Last week Cory and I were in Austin, Texas for The Running Event, a tradeshow geared for running specialty retailers. A focal part of the show is the exhibition hall which featured over 100 different running products, services and brands catering to the running market.
Other than death and taxes, change is one of life’s big, dark inevitabilities. But unlike the other two, it doesn’t have to be a bad thing. In fact, even though it is almost always hard at first, it’s something we are best off embracing as a positive, as a catalyst for things to improve. One
The world is roiling. Whether it’s conflict and atrocities in the war-torn areas of the Middle East, struggles for control of the Ukraine, human suffering at the hands of the Ebola virus, our own violence between us here domestically, or the heating up of our planet itself, there is plenty of bad stuff going on
With the ever-increasing interest in the sport of ultrarunning has come an explosion of prospective entrants for certain races. This popularity has race directors resorting to lotteries, wait lists and other measures, in some cases just short of asking entrants for their firstborn for entry into their events.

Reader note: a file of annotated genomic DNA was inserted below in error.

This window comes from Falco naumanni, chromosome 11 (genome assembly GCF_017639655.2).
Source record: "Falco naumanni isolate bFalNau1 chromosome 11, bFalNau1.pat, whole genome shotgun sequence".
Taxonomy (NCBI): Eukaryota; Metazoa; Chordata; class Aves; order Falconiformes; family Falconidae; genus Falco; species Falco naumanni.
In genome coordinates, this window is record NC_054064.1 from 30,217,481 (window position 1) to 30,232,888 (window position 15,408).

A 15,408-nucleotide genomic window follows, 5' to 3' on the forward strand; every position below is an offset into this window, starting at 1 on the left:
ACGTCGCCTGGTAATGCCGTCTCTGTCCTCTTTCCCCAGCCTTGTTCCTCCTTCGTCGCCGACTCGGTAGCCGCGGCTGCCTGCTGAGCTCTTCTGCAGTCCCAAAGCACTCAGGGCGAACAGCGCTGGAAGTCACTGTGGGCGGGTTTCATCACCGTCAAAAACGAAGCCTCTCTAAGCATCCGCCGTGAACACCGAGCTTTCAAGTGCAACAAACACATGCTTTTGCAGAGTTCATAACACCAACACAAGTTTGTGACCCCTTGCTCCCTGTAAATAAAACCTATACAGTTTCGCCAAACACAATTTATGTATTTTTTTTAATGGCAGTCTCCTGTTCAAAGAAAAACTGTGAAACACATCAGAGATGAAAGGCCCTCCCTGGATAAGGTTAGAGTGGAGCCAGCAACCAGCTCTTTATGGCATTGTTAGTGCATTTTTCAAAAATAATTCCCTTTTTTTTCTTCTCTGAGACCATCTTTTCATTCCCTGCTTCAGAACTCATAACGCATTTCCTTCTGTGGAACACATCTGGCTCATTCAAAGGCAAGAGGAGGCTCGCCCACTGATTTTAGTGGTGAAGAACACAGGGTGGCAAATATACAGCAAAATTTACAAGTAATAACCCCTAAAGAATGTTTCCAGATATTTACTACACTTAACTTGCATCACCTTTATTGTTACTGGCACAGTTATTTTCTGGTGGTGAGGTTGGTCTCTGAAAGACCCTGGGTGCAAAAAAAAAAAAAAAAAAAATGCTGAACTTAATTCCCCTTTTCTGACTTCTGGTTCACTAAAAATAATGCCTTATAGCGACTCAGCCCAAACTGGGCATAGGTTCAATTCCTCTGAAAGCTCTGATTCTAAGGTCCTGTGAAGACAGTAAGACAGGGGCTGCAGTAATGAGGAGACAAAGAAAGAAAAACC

From the greenest novice, to the most seasoned veteran, as ultrarunners, each of us has an ambition of reaching our potential. Whether our goal is to simply achieve a finish at a distance we have never before reached, to complete a signature race, run our personal best time, or even to set records and win
Recent accomplishments by ultrarunners are re-setting the bar at levels never before imagined. Every week it seems there are more audacious headlines – the PCT record smashed by 6 days; a new FKT on the John Muir Trail; 13-year-old Double Badwater record eclipsed; two intrepid ultrarunners complete six 100-mile races in 13 weeks; new American